Native Garden 101

by Alexandria Yurosko, Marketing Content Manager

native gardenIf you've been following the Nature Center, you've probably heard or seen the term "native plants" once or a hundred times. As we head into our plant sale and gardening season, here are some native garden basics! Once you learn what to look for, it gets easier to spot native plants in your neighborhood and during your visits to NCSL. Hopefully, you will be inspired to create your own native garden at home.

So what is a native plant? By USDA definition, a native plant is a part of the balance of nature that has developed over hundreds or thousands of years in a particular region or ecosystem. More simply put, native plants are those that occur naturally in a region, without human introduction. Since the plant has been in the particular ecosystem for so long, it has developed positive relationships with other native wildlife and they depend on each other for sustainable food, shelter, and habitat. Native plants are already adapted to the area so this provides benefits to gardeners as they generally require less maintenance when planted in the right conditions.

Identify your garden location and plants

To start a native garden, first, identify which plants would be best suited to your growing conditions. Visiting our plant sale is a great place to start as we have experts on hand to guide you through our plant offerings and provide tips on what may work best in your particular set-up. It may help to watch your yard or outdoor space throughout the day to track sun and shade. Also pay attention after rain to see what areas seem to be wetter or where water pools. An online tool like Native Plant Finder may also provide some inspiration.

Prep the area

Rake through your soil to remove weeds, and add compost to add valuable nutrients to the soil prior to planting. If you are unable to compost at home, consider becoming part of our Rust Belt Riders program! Rust Belt Riders sells soil made from compost that you can purchase. This will ensure your plants have a healthy start!

Timing is everything

Ideally, you will plan your garden to be in bloom early spring through fall. This means that pollinators will have access to flowering plants and a constant supply of food during their most active seasons. It will also provide you with a gorgeous view for months on end! Our Bringing Nature Home series for 2022 features the topic "Will it Be Beautiful?" which provides guidance on the timing of blooms.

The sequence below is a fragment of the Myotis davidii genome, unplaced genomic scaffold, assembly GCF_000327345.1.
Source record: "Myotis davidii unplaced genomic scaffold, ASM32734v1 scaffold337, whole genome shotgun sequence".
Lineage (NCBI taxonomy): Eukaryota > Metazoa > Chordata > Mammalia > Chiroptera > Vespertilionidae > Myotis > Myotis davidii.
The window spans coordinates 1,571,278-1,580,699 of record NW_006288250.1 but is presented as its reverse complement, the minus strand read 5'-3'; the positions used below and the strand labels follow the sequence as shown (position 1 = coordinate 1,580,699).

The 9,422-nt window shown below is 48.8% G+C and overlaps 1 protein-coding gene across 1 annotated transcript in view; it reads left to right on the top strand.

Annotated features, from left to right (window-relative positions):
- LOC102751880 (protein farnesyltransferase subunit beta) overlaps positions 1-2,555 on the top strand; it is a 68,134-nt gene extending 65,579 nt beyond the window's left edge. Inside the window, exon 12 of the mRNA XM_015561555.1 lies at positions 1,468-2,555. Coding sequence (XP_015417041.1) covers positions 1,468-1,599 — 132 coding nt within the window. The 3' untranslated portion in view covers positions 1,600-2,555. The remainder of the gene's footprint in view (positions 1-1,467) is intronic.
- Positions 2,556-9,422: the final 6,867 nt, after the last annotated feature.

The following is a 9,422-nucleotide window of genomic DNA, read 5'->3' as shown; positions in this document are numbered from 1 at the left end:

Crowded is key

While it may seem contradictory to what you are used to seeing in a picture of a neat and tidy garden, native plants should be planted closely together! When planted in closer quarters, the native plants will naturally crowd out weeds minimizing the need for fertilizers and even mulching! To start, give the plants space to mature and layer your soil with compost and an untreated mulch. Plant natives with a variety of heights to shade the ground. As your natives grow, you will be able to reduce or eliminate mulching completely.

Regular Pruning and Trimming

Just like in traditional gardening, regular pruning and trimming are essential for keeping a native garden looking manicured. Remove dead or diseased branches, shape shrubs to maintain their desired form, and cut back overgrown foliage to encourage healthy growth and maintain tidy borders.


Mulching not only helps to retain moisture and suppress weeds but also contributes to the overall neatness of the garden. Apply a layer of organic mulch, such as shredded bark or wood chips, around plants to create a uniform appearance and define pathways and garden beds.

Edge Garden Beds

Define the edges of your garden beds to create clean lines and prevent plants from encroaching onto pathways or lawn areas. Use edging materials such as bricks, stones, or metal strips to maintain a tidy separation between the garden and surrounding areas.

Regular Weeding

Keep weeds at bay by regularly pulling them out by hand or using natural weed control methods. Be vigilant, especially in the early stages of plant growth when weeds can quickly take over and detract from the manicured look of the garden.

Water Wisely

Native plants are generally more resilient and drought-tolerant once established, but they still require adequate water, especially during dry spells. Water deeply and infrequently to encourage deep root growth and reduce the need for frequent watering.

Seasonal Cleanup

Perform seasonal cleanup tasks such as removing spent flowers, cutting back perennials, and tidying up fallen leaves and debris. Regular maintenance throughout the year will help keep your native garden looking well-maintained and manicured.

Information adapted from Garden for Wildlife by the National Wildlife Federation (NWF), Martha Stewart Gardening, and USDA